Anzac Day is commemorated on 25th April each year, with memorial services held all across Australia - including the Dawn Service and National Ceremony at the Australian War Memorial here in Canberra. After the Dawn Service, at 6:30am, there is also an informal service to honour to the memory of all Aboriginal and Torres Strait Islander service personnel who have fought for Australia since 1901. The service is held at a quiet, bushland memorial behind the Australian War Memorial.
To get there, visitors need to walk behind the War Memorial to the entrance to The Mount Ainslie Summit Track - Kokoda Memorial Trail in Remembrance Nature Park on Treloar Crescent. At the beginning of this walk, there is a plaque explaining the history of the Kokoda Track in Papua New Guinea during the Second World War. Just a few minutes walk up into the bushland you will see a turnoff on the left-hand side, with a simple sign indicating the "Aboriginal Plaque". Take this short, quiet walk to a small clearing and plaque, to honour those who have fought for our country.
Look for the Aboriginal Plaque sign, just a few minutes into the Mount Ainslie Summit Track
Research has shown that soldiers of indigenous background have fought in every war since 1901. The final numbers are unclear, however, as the enlisting forms from early wars didn't ask for a soldiers heritage, so researchers have had to scour through the records to look for physical descriptions. According to the Australian War Memorial, the "the best current estimates are that about 1,000 Indigenous Australians...fought in the First World War (though the real number is probably higher)". It was hard for people of indigenous background to enlist after 1915 and some were rejected because of their race. By 1917, as volunteers started to dwindle, the rules were slightly relaxed and indigenous Australians were able to apply - but only if one parent was European. Soldiers of indigenous background went on to earn medals for gallantry in the field, including 4 Distinguished Conduct Medals and 17 Military Medals. For many, it was the first time they were treated equally. Sadly, on their return home, they faced the same prejudices that were there when they left and were not allowed into RSL clubs or offered assistance by Legacy.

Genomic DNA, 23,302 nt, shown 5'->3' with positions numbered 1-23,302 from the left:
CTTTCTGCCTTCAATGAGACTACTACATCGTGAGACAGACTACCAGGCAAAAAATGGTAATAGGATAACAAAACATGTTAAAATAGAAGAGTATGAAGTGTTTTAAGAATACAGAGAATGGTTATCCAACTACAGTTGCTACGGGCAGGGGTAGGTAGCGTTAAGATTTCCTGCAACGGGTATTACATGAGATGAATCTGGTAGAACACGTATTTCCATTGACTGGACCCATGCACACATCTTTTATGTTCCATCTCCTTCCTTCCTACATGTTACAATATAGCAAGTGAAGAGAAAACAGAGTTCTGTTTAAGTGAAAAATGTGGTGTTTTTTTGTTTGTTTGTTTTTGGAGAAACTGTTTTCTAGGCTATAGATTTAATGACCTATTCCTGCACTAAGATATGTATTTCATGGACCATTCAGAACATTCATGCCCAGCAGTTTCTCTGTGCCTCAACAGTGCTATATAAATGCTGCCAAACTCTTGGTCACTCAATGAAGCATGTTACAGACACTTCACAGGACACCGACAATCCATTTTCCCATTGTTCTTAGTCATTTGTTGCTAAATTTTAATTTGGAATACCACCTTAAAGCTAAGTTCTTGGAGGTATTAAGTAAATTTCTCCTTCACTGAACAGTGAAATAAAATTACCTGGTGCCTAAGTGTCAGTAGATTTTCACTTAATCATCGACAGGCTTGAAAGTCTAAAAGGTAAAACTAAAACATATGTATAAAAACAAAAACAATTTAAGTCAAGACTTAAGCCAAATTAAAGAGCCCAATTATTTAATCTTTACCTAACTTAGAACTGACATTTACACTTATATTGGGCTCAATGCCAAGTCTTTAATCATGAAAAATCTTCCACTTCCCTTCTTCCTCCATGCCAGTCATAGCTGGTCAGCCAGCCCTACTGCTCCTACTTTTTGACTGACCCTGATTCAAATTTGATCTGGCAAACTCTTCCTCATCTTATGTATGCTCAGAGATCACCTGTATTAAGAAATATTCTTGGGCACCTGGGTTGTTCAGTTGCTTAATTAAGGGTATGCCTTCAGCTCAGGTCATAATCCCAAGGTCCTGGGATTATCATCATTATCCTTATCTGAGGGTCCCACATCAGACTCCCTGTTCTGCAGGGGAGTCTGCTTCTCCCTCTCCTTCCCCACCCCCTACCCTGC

In World War II, although Australians of non-European descent weren't encouraged to enlist, it is thought that between 3,000 - 6,000 Aboriginal and 850 Torres Strait Islander people served in defensive positions all around the world. This included Reginald Saunders, who became the first Aboriginal commissioned officer and also a Captain in the Korean War. It also included a full unit of indigenous soldiers, the Torres Strait Light Infantry Battalion, who were formed to defend the top of Australia from the Japanese. As a sign of the times, they were paid only a third of the wage of other soldiers and it took until 1986 for them to be back-paid by the government. For a full description of indigenous participation in each war, see here.
Captain Saunders leading his company in Korea during March 1951. Image: Wikapedia and the Australian War Memorial Collection Database (ID number P01813.703)
Inspection of Torres Strait Light Infantry Battalion, Thursday Island, 1945. C202332. Image: The Australian War Memorial Facebook
The Memorial itself is a simple plaque on a rock, just a short walk down the narrow, unsealed trail. It sits halfway up the bank and blends into the natural surroundings. If you sit on the benches provided and listen, you soon hear the sounds of rosellas in the trees, kookaburras laughing in the distance and the gentle creak of the undergrowth as wildlife moves all around. The setting is calm, peaceful and serene. It is a quiet place to reflect on the men and women who enlisted to protect their country and the sacrifices they made.
The Aboriginal and Torres Strait Islander Commemorative Ceremony starts at 6:30am on 25th April and is hosted by members of the Aboriginal and Torres Strait Islander Veterans and Services Association (ATSIVSA).
The Ceremony is a time to honour the Aboriginal and Torres Strait Islanders who fought for this country and to respect their memory. In 2017, over 300 people attended the ceremony, including veterans from Darwin and soldiers from the New Zealand Defence Force, who recalled the shared history of Maori, Aboriginal and Torres Strait Islanders in war. All Australians - and anyone from around the world - are encouraged to join them.
Aircraftman Brodie McIntyre with his didgeridoo at the Aboriginal Memorial, Mt Ainslie. Image: Australian War Memorial website